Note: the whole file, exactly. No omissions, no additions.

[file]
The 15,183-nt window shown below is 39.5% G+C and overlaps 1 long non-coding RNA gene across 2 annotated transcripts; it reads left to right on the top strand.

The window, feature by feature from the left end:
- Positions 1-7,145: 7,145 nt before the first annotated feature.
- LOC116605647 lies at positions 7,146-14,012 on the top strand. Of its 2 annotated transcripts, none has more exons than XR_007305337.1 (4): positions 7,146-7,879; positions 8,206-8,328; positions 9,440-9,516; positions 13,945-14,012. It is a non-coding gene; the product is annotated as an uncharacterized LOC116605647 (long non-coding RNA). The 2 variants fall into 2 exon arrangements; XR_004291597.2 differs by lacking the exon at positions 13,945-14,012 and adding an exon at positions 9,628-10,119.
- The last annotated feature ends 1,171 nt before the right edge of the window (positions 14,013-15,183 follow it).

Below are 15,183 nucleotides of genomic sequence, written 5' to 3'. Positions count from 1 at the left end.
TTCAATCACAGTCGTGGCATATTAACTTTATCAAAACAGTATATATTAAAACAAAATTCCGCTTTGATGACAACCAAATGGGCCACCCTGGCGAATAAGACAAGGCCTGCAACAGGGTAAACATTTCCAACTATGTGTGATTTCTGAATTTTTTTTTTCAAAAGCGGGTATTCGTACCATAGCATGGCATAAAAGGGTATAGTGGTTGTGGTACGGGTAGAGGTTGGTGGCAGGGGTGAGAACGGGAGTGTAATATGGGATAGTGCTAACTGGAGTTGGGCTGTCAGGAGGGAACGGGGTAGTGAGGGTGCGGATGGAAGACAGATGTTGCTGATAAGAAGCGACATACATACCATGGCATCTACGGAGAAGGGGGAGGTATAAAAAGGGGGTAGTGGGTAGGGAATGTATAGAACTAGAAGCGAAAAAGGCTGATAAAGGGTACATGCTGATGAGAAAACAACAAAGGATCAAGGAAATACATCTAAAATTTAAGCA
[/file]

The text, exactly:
The 15,183-nt window shown below is 39.5% G+C and overlaps 1 long non-coding RNA gene across 2 annotated transcripts; it reads left to right on the top strand.

The window, feature by feature from the left end:
- Positions 1-7,145: 7,145 nt before the first annotated feature.
- LOC116605647 lies at positions 7,146-14,012 on the top strand. Of its 2 annotated transcripts, none has more exons than XR_007305337.1 (4): positions 7,146-7,879; positions 8,206-8,328; positions 9,440-9,516; positions 13,945-14,012. It is a non-coding gene; the product is annotated as an uncharacterized LOC116605647 (long non-coding RNA). The 2 variants fall into 2 exon arrangements; XR_004291597.2 differs by lacking the exon at positions 13,945-14,012 and adding an exon at positions 9,628-10,119.
- The last annotated feature ends 1,171 nt before the right edge of the window (positions 14,013-15,183 follow it).

Below are 15,183 nucleotides of genomic sequence, written 5' to 3'. Positions count from 1 at the left end.
TTCAATCACAGTCGTGGCATATTAACTTTATCAAAACAGTATATATTAAAACAAAATTCCGCTTTGATGACAACCAAATGGGCCACCCTGGCGAATAAGACAAGGCCTGCAACAGGGTAAACATTTCCAACTATGTGTGATTTCTGAATTTTTTTTTTCAAAAGCGGGTATTCGTACCATAGCATGGCATAAAAGGGTATAGTGGTTGTGGTACGGGTAGAGGTTGGTGGCAGGGGTGAGAACGGGAGTGTAATATGGGATAGTGCTAACTGGAGTTGGGCTGTCAGGAGGGAACGGGGTAGTGAGGGTGCGGATGGAAGACAGATGTTGCTGATAAGAAGCGACATACATACCATGGCATCTACGGAGAAGGGGGAGGTATAAAAAGGGGGTAGTGGGTAGGGAATGTATAGAACTAGAAGCGAAAAAGGCTGATAAAGGGTACATGCTGATGAGAAAACAACAAAGGATCAAGGAAATACATCTAAAATTTAAGCA